Once the damaged area has been identified, they will then diagnose the most appropriate repair method. Sometimes, the location or type of the damage to pipe will mean that they have no choice but to excavate, though increasingly a no-dig repairs can be recommended. The two most common types are ‘cured in place pipe’ (CIPP) lining repairs, either for larger lengths or the full length of the sewer or drain, or for more localised areas of damage, a small ‘patch’ repair.

A CIPP lining is a repairing pipe in the form of a flexible felt tube impregnated with a resin, which is placed and inflated within the original damaged host pipe. This then produces a new pipe within the host pipe after the resin cures, meaning that the area is once more fully watertight.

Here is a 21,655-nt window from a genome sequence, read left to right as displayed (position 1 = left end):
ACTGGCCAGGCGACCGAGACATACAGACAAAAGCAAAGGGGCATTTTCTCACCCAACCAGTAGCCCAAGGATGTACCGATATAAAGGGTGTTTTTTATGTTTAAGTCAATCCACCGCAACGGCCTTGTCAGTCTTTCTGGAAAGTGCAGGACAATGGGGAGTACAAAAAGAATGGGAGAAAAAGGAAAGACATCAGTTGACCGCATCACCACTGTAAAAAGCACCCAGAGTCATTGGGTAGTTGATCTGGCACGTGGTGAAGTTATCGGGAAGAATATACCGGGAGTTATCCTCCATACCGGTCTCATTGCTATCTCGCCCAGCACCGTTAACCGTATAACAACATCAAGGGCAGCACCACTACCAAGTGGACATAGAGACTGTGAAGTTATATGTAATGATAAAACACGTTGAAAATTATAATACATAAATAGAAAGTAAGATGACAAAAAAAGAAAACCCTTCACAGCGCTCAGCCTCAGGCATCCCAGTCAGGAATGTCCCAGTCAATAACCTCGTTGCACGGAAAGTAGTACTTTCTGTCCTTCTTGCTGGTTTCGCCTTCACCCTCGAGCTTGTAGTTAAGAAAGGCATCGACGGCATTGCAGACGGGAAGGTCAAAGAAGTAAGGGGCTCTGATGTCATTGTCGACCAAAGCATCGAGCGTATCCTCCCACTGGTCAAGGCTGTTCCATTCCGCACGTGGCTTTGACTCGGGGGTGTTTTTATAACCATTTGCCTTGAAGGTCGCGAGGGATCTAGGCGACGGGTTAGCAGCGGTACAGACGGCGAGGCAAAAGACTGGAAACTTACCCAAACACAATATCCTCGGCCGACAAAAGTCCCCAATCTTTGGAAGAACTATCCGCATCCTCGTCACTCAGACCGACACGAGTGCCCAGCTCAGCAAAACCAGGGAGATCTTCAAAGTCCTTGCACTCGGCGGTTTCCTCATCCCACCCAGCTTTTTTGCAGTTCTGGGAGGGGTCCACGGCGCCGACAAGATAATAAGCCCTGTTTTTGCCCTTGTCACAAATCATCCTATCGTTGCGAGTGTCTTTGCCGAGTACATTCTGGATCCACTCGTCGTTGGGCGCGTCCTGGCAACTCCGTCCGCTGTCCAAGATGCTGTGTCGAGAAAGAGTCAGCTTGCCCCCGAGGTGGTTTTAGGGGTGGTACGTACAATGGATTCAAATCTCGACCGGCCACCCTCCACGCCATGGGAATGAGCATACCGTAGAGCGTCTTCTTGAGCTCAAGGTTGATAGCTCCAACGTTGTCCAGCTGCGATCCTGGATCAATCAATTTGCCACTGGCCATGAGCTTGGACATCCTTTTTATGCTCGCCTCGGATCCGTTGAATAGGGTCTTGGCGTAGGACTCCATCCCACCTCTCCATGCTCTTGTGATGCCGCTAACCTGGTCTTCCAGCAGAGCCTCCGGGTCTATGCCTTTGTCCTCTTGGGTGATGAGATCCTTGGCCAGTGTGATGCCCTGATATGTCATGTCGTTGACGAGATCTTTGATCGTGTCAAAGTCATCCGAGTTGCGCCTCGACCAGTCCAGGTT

When a pitch fibre pipe has collapsed or become otherwise deformed, it can be re-rounded by a special tool which is drawn through the pipe, restoring its original shape. Once the correct shape has been reinstated, a CIPP lining is then inserted and, using water pressure or air, applied to the inside of the old pipe, providing a permanent repair.

Where the affected area is more localised, a patch repair is often more appropriate. The patch, which is prepared on site to match the size of the specific area in question, consists of a glass fibre mat impregnated with resin which has a time delay catalyst.  The patch is then wrapped around an inflatable pipe packer which is used to transport the patch from above ground to the affected area in the drain.